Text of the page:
At the end of Second World War, a number of different systems of measurement were in use throughout the world. Some of these systems were metric system variations, whereas others were based on customary systems of measure. It was recognised that additional steps were needed to promote a worldwide measurement system. After representations by the International Union of Pure and Applied Physics (IUPAP) and by the French Government, the 9th General Conference on Weights and Measures (CGPM), in 1948, asked the International Committee for Weights and Measures (CIPM) to conduct an international study of the measurement needs of the scientific, technical, and educational communities.[21]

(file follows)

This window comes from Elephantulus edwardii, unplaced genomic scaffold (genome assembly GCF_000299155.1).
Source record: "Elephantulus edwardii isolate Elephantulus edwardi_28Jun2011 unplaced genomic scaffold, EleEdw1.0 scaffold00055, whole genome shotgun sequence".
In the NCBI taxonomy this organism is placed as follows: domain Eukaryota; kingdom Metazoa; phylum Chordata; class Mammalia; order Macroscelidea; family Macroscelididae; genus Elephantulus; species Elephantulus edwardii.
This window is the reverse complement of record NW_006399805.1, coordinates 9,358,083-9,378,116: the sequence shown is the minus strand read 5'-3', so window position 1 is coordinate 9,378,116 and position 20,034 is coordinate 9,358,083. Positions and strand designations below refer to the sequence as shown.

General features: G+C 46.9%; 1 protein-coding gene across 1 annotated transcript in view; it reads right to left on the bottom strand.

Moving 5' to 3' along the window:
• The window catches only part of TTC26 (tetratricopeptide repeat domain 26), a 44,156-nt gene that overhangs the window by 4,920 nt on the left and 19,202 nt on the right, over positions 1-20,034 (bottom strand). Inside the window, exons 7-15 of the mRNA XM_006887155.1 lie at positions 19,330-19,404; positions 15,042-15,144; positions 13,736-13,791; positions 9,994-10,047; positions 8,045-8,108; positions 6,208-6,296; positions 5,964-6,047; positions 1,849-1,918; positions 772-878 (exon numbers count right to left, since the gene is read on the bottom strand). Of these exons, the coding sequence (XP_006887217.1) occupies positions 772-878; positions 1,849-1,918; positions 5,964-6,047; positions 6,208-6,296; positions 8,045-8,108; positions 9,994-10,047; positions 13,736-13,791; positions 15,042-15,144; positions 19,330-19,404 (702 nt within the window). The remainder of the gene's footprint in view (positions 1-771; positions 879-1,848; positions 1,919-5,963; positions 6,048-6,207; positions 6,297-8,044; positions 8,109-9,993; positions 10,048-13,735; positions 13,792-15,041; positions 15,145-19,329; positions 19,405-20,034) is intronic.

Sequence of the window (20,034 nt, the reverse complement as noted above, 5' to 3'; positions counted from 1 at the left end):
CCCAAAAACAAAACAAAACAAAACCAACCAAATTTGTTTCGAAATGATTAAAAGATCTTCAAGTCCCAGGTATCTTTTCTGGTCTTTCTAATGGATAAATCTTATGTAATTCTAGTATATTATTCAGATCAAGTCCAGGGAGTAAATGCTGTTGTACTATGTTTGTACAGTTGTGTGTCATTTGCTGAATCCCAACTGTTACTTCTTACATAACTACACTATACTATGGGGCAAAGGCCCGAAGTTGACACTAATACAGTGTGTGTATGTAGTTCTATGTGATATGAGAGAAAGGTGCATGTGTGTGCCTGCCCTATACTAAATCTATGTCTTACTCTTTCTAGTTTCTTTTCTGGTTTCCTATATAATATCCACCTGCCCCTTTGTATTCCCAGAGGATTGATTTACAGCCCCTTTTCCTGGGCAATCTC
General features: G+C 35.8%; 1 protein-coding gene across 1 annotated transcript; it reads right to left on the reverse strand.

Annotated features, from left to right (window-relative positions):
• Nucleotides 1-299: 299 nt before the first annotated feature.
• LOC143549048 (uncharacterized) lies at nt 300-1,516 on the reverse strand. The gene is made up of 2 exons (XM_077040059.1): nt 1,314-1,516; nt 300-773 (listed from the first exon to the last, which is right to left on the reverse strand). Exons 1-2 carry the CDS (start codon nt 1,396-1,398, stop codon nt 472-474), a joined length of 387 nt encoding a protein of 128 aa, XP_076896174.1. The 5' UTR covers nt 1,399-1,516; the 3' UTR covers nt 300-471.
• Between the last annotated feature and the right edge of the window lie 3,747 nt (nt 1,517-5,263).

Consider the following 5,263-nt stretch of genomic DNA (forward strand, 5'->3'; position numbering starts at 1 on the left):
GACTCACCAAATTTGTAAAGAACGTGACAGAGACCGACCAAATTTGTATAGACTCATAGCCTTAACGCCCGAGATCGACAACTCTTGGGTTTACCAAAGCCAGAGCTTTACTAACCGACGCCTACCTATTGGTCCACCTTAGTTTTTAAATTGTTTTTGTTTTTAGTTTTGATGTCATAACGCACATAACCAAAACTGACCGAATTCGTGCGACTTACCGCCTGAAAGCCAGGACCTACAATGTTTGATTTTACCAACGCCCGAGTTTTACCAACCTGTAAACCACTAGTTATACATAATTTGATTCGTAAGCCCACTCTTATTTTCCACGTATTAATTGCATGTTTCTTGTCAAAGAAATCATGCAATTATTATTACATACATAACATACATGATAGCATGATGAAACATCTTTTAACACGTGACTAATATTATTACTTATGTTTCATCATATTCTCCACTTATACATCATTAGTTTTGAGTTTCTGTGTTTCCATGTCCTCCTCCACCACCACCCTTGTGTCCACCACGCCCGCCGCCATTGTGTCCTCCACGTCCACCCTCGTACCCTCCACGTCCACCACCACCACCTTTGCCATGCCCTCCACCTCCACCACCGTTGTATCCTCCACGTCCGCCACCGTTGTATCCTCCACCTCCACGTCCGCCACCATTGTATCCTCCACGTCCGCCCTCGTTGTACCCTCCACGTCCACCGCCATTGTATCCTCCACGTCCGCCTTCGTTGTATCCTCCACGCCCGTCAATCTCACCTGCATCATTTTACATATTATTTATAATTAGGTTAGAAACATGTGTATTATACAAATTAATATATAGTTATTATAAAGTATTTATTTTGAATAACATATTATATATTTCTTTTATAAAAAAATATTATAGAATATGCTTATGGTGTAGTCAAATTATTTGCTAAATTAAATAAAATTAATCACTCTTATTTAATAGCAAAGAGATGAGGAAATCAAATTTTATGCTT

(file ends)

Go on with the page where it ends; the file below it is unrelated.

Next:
Based on the findings of this study, the 10th CGPM in 1954 decided that an international system should be derived from six base units to provide for the measurement of temperature and optical radiation in addition to mechanical and electromagnetic quantities. The six base units that were recommended are the metre, kilogram, second, ampere, degree Kelvin (later renamed kelvin), and candela. In 1960, the 11th CGPM named the system the International System of Units, abbreviated SI from the French name, Le Système international d'unités.[22][23] The BIPM has also described SI as "the modern metric system".[24] The seventh base unit, the mole, was added in 1971 by the 14th CGPM.

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